The question was, whether these facts proved a disturbance of the ferry; and it was answered in the negative. The court describes a disturbance to be either by carrying from point to point, or by constructing a landing-place at a short distance from one terminus of the ferry, and carrying passengers thereto who were in reality passing along the line of way on which the ferry is situate. But, as it appeared in the case there were other places than Pembroke to which the passenger might be going from Hobbes's Point, without or before going to Pembroke, and if there was a convenience to him in landing at Hobbes's Point, which he could not have had by landing
at Pembroke Point, he would not evade the plaintiff's ferry by landing at Hobbes's Point.
In the last two cases, the ferry was backwards and forwards, and the question arose in respect of the terminus ad quem. The law would have been precisely the same, as far as the consideration of convenient accommodation operates, if the question arose respecting the terminus a quo, as it necessarily does in this case, where the ferry is only one way. But these general principles, and their specific application to Potter's Ferry, were considered in Matthews, app., Peache, resp., 5 Ellis & B. 546, and the judgment was decisively in point for the defendants. The information was for plying as waterman, without a license. The defence was, that the defendant was exempt as a ferrs. man ferrying in Potter's Ferry from Cubitt's Dock, which is 800 yards from Potter's Ferry Stairs, to Greenwich. The court decided that the ferry is from the stairs, and not from the Isle of Dogs to Greenwich, the indefinite words of the conveyance being defined by the exercise of the right; and that therefore the exemption for ferries did not extend to Cubitt's Dock, distant 800 yards. A fortiori it does not extend to Cubitt's Pier, which is 1280 yards distant from the ferry.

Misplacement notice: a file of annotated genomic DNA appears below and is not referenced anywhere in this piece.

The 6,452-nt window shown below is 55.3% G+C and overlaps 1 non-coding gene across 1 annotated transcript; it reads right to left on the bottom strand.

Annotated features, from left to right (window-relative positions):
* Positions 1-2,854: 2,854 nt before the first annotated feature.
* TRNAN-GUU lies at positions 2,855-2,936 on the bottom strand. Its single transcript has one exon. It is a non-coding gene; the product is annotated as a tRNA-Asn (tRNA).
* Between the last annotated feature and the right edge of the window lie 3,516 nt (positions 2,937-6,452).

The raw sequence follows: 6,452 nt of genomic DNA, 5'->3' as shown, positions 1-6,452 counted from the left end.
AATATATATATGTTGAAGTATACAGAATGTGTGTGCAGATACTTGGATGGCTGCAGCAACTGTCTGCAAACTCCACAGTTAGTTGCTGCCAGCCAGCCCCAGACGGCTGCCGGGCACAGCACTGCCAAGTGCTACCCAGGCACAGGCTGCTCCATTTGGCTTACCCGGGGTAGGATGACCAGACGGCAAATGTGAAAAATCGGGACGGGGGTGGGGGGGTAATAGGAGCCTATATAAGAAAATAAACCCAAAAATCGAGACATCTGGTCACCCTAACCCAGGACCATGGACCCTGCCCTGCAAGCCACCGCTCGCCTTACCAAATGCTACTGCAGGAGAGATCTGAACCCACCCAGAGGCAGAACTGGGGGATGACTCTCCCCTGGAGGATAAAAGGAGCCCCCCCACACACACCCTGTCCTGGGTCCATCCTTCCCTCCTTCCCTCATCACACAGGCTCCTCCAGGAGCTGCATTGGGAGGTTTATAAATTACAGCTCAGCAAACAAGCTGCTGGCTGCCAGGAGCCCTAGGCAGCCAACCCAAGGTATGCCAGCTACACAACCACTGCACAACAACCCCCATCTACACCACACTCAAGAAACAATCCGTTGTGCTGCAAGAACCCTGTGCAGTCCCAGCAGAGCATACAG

Therefore, upon principle and authority, it appears that the plaintiffs have neither the privileges nor the burdens of a ferry from Cubitt's Pier, and that all the Queen's subjects being at Cubitt's Pier, whether from Poplar or elsewhere, have a right to use the highway of the Thames therefrom either to Greenwich or elsewhere at their free will and pleasure, either by wherries or steamer.
It follows that no right of the plaintiffs is shown to have been infringed by the defendants, and that the defendants are entitled to our judgment.
Judgment for the defendants. Pigott, Serjt. (with whom was Powell), for the plaintiffs. Lush, Q. C. (with whom were Raymond and Humphrey), contra.'
GATES v. M.DANIEL.
SUPREME COURT OF ALABAMA. 1829.
(Reported 2 Stew. 211.) This was a suit in equity, tried on bill and answer in the Circuit Court of Covington County, at October Term, 1827.
Samuel Gates had filed his bill in March, 1827, charging, that before the sale of the public lands at that place by the United States, Thomas
1 Affirmed in Cam. Scacc., 13 C. B. N. S. 864.